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SINGAPORE – Complaints about noisy neighbors surged during the Covid-19 pandemic, when many people were working or studying from home.

In 2022, the Housing Board (HDB) received approximately 27,600 complaints (an average of 2,300 feedback submissions per month) about noise from resident activities.

This number is more than five times the 4,800 cases HDB received in 2019. Monthly averages for complaints received in 2020 and 2021 were 2,500 and 3,200 respectively, the Municipal Office (MSO) said. The office is part of government efforts to improve the delivery of municipal services by public agencies.

One of the biggest noise concerns is noise between floors. This includes the sounds of furniture being dragged, marbles rolling, and doors slamming.

In order to deal with severe cases, MSO forms a unit In an attempt to settle a lingering and bitter dispute between neighboring countries, Senior State Minister for National Development Sim Ang announced during a parliamentary debate on the ministry’s budget on March 2:

Formed by the end of the year, the unit will take advantage of stronger legislation and work closely with police and other government agencies, as well as local mediators and courts as needed.

Governments will continue to encourage good communication and tolerance among neighbors, but will intervene to help resolve disputes in serious cases.

“Since neighborhood noise disputes typically do not require immediate attention, the MSO will either visit the neighborhood concerned or, if necessary, conduct further investigations within the next day or two. We believe it is a more sustainable approach to bringing reassurance to disgruntled neighbors and discouraging the willful weaponization of noise,” said an MSO spokesperson.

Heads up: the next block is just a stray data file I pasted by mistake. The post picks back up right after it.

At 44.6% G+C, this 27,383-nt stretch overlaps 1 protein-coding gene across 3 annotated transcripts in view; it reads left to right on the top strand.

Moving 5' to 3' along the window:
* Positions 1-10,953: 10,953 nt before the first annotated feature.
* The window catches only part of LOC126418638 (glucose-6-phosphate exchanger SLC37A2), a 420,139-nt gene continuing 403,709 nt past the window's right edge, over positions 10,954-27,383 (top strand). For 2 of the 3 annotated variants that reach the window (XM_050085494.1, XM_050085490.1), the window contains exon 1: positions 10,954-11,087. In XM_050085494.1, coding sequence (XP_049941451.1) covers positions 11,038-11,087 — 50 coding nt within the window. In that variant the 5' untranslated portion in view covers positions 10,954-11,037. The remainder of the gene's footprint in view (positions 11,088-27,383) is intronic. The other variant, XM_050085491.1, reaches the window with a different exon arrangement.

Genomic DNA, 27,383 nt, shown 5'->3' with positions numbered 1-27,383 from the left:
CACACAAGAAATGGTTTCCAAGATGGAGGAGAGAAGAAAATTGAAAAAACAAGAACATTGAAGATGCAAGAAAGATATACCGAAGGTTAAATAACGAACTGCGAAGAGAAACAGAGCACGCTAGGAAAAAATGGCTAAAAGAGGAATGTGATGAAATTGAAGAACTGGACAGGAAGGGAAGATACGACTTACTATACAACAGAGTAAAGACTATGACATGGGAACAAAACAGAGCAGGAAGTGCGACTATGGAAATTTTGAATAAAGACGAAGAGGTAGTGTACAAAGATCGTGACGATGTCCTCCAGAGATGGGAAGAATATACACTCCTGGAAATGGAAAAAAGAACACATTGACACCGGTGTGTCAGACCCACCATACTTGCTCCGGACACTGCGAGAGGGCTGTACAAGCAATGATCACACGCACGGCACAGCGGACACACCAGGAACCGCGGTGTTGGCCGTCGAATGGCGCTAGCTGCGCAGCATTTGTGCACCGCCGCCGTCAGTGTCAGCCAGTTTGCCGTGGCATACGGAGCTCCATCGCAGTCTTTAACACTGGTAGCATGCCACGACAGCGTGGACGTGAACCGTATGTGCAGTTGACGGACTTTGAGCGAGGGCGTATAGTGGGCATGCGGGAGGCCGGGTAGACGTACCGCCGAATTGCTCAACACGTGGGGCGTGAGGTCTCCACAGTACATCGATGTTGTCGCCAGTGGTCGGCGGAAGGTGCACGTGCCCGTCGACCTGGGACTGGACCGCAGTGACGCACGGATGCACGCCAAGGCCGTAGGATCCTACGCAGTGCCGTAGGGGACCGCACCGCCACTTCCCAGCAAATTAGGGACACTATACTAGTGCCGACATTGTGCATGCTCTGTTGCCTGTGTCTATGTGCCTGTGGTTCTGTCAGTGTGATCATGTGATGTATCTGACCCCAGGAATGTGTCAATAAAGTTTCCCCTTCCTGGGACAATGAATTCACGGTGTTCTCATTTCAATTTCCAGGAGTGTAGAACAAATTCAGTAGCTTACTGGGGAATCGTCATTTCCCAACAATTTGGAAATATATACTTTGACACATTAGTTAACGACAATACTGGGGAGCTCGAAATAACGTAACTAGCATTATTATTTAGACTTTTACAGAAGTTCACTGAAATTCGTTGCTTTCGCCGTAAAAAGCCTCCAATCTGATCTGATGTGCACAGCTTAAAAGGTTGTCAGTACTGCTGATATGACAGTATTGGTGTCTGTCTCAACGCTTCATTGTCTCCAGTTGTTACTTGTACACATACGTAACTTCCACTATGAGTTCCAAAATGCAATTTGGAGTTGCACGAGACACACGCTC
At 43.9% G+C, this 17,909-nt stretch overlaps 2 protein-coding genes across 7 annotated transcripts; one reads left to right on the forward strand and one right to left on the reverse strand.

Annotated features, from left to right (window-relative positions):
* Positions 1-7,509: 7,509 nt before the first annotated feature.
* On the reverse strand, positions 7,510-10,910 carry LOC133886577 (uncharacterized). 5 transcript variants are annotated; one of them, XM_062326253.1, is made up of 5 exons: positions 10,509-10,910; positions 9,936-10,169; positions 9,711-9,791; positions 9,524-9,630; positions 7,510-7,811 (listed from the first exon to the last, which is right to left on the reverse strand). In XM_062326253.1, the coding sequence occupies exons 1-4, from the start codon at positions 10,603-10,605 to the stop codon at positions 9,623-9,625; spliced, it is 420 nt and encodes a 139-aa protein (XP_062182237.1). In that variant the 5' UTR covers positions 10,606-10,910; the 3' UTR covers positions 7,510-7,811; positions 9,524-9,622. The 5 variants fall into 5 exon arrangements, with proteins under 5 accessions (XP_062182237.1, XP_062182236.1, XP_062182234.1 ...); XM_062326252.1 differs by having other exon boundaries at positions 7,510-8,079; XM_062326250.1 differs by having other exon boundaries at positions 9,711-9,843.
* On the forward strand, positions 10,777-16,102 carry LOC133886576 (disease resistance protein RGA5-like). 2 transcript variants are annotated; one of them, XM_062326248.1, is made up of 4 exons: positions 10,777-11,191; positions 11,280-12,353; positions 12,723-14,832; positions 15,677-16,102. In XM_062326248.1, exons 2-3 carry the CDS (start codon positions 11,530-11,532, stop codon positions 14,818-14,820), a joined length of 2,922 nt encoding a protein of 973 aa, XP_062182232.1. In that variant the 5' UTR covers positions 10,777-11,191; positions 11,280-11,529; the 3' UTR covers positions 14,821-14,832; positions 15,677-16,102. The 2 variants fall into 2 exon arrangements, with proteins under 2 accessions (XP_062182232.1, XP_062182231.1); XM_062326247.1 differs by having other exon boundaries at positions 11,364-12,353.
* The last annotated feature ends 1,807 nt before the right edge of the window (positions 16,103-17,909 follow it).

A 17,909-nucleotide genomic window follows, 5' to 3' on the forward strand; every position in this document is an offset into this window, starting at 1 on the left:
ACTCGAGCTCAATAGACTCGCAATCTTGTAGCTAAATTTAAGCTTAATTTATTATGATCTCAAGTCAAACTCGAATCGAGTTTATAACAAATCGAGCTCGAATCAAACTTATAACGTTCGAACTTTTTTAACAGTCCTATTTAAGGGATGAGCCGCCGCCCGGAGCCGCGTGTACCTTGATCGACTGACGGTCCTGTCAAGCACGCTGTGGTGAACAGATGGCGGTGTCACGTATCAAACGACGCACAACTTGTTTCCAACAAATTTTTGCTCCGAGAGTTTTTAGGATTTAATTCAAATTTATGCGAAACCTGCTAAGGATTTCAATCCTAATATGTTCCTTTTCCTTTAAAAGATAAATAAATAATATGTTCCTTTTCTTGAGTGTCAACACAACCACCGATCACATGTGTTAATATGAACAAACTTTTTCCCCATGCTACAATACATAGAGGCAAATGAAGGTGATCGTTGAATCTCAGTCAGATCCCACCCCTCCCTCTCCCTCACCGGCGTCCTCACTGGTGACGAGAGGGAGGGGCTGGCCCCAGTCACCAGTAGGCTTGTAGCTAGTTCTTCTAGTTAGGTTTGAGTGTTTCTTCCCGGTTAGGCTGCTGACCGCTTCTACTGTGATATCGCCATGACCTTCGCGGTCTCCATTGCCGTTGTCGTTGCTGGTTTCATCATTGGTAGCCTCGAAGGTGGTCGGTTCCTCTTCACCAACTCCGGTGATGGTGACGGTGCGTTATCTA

“We do not intervene early so that communities can maintain their capacity to resolve conflicts when conflict first arises. We will intervene at appropriate times to maintain

Over the years, authorities have taken steps to address the noise problem.

First responders such as the HDB and grassroots leaders have encouraged meaningful engagement among residents.

Residents who are still feuding are usually referred to the Ministry of Justice’s Regional Mediation Center for voluntary mediation. Failing that, residents can apply to the Court of Community Dispute Resolution (CDRT) for a court order to stop their neighbors from engaging in noise-causing behavior and seek damages of up to $20,000. increase.

The use of noise as a weapon to disrupt peace between neighbors is part of a new legal framework for compulsory mediation of community disputes announced by Second Minister of Justice Edwin Tong at the Ministry of Justice budget debate last week. increase.

Parties involved in noise-related disputes may face penalties if they do not attend the required sessions. Nor will they be able to file claims with his CDRT, he added. HDB will receive more than five times more noise complaints in 2022 than in 2019

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